Better Outside Project – Trail Feature #4: Amy’s Park Preserve

Better Outside Project – Trail Feature #4: Amy’s Park

Amy’s Park is a 500 acre preserve located in the uplands of Bolton Landing, NY and is maintained by the Lake George Land Conservancy. It is a beautiful property full of ponds, marshes, and forests, and even some mountain views.

I am hiking this trail to benefit the Lake George Land Conservancy, and to bring awareness to outdoor organizations who focus on conservation and preserving outdoor spaces for public access. Please consider helping me to fundraise for this awesome organization by visiting my Instagram profile to view the fundraiser information: ​​https://www.instagram.com/kb.hikes/

About The Location
Bolton Landing, NY is located near Lake George, a highly preserved lake in the Adirondack Mountains, offering a myriad of outdoor recreation opportunities. The Lake George area is home to many hiking trails for a variety of ages and ability levels. This area is one of my favorite places to hike because it offers the beauty of the Adirondack Mountains while using trails that don’t completely exhaust me by the end of the day.

Amy’s Park is an important property of the Lake George Land Conservancy because it contains the headwater for Indian Brook, which is one of the largest tributaries to Lake George. The wetlands and forests contain important but fragile wildlife habitats. The park also offers great recreation opportunities including multiple hiking trails, a boat launch for canoes or kayaks and wildlife viewing opportunities. 

Trailhead Parking
There are four different parking areas within the park. Three of the parking areas are located along Padanarum Road, the main one is the first one you’ll find along Padanarum Road. This is the parking area that is closest to the boat launch if you’re looking to canoe or kayak. The parking lots are all along dirt roads, and in the winter time the main parking lot is the one that gets plowed. 

I chose to use this main parking lot, and didn’t get a chance to check out the other ones. The main parking lot has room for maybe about 10 cars. You can find the parking lot here.

About The Trail
Starting from the main trailhead parking area, I took the yellow trail towards the left. The trail goes through the woods and follows along a wetlands area and a beaver dam. After crossing a sturdy wooden bridge there was a short offshoot trail leading to an area where the wetlands open up into more of a pond. There is a nice viewing spot at a rocky outcropping where you can stand for a few minutes and take in the scenery. I was happy and not at all surprised to see the pond and marshes teeming with wildlife. Right at the edge of the pond there were schools of small fish and a bunch of frogs croaking and hopping around. You could hear the sounds of nature and it was lovely and peaceful.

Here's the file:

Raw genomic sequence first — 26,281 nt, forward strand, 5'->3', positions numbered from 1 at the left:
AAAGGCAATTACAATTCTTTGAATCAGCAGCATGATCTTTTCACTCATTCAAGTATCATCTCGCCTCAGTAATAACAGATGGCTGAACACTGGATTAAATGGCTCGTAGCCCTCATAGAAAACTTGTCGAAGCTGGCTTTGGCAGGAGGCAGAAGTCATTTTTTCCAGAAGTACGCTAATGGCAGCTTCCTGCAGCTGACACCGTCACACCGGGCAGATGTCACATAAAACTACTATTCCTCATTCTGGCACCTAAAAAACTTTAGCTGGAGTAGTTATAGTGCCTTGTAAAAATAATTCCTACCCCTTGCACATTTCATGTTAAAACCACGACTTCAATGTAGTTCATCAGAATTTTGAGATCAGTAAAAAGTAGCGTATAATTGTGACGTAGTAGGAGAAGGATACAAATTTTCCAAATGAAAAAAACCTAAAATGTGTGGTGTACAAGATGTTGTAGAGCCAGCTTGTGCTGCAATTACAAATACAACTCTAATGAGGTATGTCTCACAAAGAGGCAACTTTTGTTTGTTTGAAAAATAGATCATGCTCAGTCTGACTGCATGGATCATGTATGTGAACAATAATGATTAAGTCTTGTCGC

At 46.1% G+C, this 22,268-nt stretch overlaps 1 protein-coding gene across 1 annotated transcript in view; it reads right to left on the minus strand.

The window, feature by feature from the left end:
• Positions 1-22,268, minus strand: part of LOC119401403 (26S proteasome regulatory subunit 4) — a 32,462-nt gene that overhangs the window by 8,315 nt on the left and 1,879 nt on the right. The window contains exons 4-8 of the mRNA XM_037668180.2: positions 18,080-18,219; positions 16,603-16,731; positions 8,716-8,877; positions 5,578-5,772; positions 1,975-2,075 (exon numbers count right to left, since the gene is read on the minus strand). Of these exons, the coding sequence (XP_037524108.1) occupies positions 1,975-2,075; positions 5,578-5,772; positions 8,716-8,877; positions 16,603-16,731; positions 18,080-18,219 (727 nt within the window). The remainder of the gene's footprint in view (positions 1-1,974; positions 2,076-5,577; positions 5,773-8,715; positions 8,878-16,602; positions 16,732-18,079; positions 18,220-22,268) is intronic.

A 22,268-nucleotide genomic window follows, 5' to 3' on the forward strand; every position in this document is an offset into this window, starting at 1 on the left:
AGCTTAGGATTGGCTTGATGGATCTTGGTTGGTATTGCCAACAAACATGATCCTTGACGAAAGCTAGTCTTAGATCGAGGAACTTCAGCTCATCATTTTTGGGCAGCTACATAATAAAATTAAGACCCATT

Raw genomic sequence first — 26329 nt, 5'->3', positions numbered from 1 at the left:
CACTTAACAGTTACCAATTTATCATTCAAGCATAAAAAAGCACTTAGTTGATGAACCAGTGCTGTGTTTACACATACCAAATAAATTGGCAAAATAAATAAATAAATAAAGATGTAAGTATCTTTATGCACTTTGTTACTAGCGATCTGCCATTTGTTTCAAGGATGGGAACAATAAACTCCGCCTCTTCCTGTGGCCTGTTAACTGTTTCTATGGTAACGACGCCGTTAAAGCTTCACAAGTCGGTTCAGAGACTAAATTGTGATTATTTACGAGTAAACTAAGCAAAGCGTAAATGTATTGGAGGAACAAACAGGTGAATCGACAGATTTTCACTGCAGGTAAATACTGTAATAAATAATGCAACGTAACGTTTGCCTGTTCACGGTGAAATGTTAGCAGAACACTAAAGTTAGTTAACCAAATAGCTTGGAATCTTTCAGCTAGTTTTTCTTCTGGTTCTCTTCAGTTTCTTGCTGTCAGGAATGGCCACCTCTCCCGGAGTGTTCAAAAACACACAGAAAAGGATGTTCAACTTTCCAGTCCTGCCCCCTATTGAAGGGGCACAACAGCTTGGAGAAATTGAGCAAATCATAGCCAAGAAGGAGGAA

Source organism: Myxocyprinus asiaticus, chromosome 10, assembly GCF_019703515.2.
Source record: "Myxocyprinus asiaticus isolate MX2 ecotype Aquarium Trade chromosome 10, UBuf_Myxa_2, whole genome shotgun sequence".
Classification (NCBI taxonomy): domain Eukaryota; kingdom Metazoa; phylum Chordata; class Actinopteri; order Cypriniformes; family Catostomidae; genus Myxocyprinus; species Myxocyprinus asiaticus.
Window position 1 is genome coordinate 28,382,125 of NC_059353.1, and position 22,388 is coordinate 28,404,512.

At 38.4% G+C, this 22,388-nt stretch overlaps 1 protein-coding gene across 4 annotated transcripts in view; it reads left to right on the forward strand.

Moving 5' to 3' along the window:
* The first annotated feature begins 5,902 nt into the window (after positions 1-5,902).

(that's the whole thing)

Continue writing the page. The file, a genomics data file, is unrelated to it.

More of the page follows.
I was pleasantly surprised to find that I had this area all to myself even on the weekend. At the parking lot there was only one other car, but I did not see a single person in the park the whole time I was there. 

After spending some time enjoying the views of the pond, I left the spur trail to rejoin the main yellow trail for about half a mile. It was a nice walk through the woods. I then came out onto a dirt road, which was Trout Falls Road. The trail follows the road for a very short distance before turning back into the woods. 

From the road, the incline gets very steep for about .2 miles, climbing the side of the mountain. The yellow trail ends at the red trail, also known as Ed’s Red Stripe Trail. From here the trail is less steep but still climbs for about .35 miles. 

At the top I get distracted by what I thought was the viewpoint. There are some lovely rocks that look perfect to sit on, with somewhat of a view facing east. I stopped here to drink some water and eat some snacks, thinking that I was ready to head back down the mountain to my car.

However, as I went to leave, I realized that the trail continued to my left! Silly me. I obviously decided to continue along the trail to see what I could discover. It does go a little bit downhill at this point, but you’ll know when you’re at the right spot. There is a great rock ledge with a view that opens up looking southeast toward some gorgeous mountains and sparkling Lake George in the distance! 

I ended up spending another 30 minutes here, taking photos and taking some time to simply sit on the bare rock, looking out at the gorgeous views. 

For this hike, I only did this out and back route before heading back to the car. However, Amy’s Park is much more extensive and there is so much more trail to be hiked. The red trail extends all the way to the other side of the park, and there is also an orange and blue trail that I never got the chance to explore. Additionally, Godwin Preserve which I had previously written about is a short hike or drive from here and that is a sight to be seen as well. Now that I’ve gotten a taste for the park, I can’t wait to come back! 

To see a trail map and more information about Amy’s Park check out this Trail Guide.

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